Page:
Rats emit ultrasonic vocalizations (USVs) in situations with emotional valence, and USVs have also been proposed as a marker for memories conditioned to those situations. This study investigated whether USV emissions can predict and/or be associated with the behavior of rats in tests that evaluate unconditioned memory. To this end, rats were subjected to “tickling”, a procedure of heterospecific play that has emotional valence and elicits the emission of USVs, and afterwards evaluated in the novel object recognition test (NOR) and in the single trial continuous spontaneous alternation behavior (SAB) test in a Y-maze. The number of 22-kHz USVs (aversive) and 50-kHz USVs (appetitive) emitted in response to tickling and during NOR and SAB tests were scored, and the correlations among them and with rats’ behavior evaluated. Rats emitted 50-kHz USVs, but not 22-kHz USVs, during the NOR and SAB tests, and such calling behavior was not linked with the behavioral readouts indicative of memory function in either test. However, rats that prevalently emitted 22-kHz USVs in response to tickling displayed an impaired NOR performance. These findings suggest that measuring the emission of USVs could be of interest in studies of unconditioned memory, at least with regard to 22-kHz USVs.

Association between novel object recognition/spontaneous alternation behavior and emission of ultrasonic vocalizations in rats: Possible relevance to the study of memory

Costa G.;Serra M.;Simola N.
2021

Abstract

Rats emit ultrasonic vocalizations (USVs) in situations with emotional valence, and USVs have also been proposed as a marker for memories conditioned to those situations. This study investigated whether USV emissions can predict and/or be associated with the behavior of rats in tests that evaluate unconditioned memory. To this end, rats were subjected to “tickling”, a procedure of heterospecific play that has emotional valence and elicits the emission of USVs, and afterwards evaluated in the novel object recognition test (NOR) and in the single trial continuous spontaneous alternation behavior (SAB) test in a Y-maze. The number of 22-kHz USVs (aversive) and 50-kHz USVs (appetitive) emitted in response to tickling and during NOR and SAB tests were scored, and the correlations among them and with rats’ behavior evaluated. Rats emitted 50-kHz USVs, but not 22-kHz USVs, during the NOR and SAB tests, and such calling behavior was not linked with the behavioral readouts indicative of memory function in either test. However, rats that prevalently emitted 22-kHz USVs in response to tickling displayed an impaired NOR performance. These findings suggest that measuring the emission of USVs could be of interest in studies of unconditioned memory, at least with regard to 22-kHz USVs.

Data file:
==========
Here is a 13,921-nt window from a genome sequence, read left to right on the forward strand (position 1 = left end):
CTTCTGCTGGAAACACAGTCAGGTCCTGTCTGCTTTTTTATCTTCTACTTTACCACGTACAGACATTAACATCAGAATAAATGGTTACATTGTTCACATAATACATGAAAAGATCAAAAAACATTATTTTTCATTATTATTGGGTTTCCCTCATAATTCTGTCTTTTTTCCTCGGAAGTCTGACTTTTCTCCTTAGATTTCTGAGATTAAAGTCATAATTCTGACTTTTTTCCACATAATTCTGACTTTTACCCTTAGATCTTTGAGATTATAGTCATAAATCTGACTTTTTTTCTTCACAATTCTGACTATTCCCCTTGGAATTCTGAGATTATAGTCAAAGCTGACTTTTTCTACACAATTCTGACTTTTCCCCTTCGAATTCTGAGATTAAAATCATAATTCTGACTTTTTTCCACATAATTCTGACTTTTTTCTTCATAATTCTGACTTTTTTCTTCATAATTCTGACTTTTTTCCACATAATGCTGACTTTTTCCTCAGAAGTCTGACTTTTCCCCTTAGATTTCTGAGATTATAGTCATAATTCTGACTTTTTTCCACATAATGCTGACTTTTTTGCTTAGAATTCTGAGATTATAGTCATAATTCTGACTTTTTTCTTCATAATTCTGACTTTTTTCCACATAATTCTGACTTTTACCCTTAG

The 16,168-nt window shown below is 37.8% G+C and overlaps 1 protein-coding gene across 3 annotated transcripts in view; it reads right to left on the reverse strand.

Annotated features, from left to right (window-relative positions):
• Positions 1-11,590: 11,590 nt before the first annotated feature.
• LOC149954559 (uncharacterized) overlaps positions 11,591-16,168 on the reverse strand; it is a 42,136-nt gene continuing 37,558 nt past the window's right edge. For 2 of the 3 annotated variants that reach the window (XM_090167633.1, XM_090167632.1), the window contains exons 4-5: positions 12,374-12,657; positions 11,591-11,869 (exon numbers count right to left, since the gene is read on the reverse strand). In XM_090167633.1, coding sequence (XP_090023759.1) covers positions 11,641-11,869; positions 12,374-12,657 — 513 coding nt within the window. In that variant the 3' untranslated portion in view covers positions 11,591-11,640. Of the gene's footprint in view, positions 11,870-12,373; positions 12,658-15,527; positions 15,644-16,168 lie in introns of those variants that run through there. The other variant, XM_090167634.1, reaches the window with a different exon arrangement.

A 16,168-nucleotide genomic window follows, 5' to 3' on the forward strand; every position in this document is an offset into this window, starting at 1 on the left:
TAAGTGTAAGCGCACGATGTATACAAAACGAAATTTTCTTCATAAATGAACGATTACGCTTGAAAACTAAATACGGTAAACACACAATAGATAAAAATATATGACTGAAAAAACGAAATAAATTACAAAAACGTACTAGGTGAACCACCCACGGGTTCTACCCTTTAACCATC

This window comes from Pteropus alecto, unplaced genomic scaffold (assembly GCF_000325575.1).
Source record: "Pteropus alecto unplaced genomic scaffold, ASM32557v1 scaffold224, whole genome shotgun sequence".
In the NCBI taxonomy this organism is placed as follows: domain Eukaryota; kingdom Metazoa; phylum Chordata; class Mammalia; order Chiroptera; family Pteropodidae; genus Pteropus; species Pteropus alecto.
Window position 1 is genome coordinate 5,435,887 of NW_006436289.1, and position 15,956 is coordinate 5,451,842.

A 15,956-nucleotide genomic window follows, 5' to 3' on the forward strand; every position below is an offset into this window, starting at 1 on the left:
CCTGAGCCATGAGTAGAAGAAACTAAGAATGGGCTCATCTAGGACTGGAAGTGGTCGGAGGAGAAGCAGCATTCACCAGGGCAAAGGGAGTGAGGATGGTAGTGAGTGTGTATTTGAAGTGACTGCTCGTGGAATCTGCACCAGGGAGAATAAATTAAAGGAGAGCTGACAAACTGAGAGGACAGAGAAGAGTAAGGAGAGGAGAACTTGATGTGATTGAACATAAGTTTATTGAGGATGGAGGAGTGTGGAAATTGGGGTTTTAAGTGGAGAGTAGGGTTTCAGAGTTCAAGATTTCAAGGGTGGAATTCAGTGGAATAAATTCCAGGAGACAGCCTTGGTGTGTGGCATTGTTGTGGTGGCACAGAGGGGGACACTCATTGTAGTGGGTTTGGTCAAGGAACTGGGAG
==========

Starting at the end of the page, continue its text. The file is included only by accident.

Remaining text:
22-kHz calls; 50-kHz calls; affect; aversion; NOR; reward; working memory; Y maze
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Utilizza questo identificativo per citare o creare un link a questo documento: http://hdl.handle.net/11584/317260
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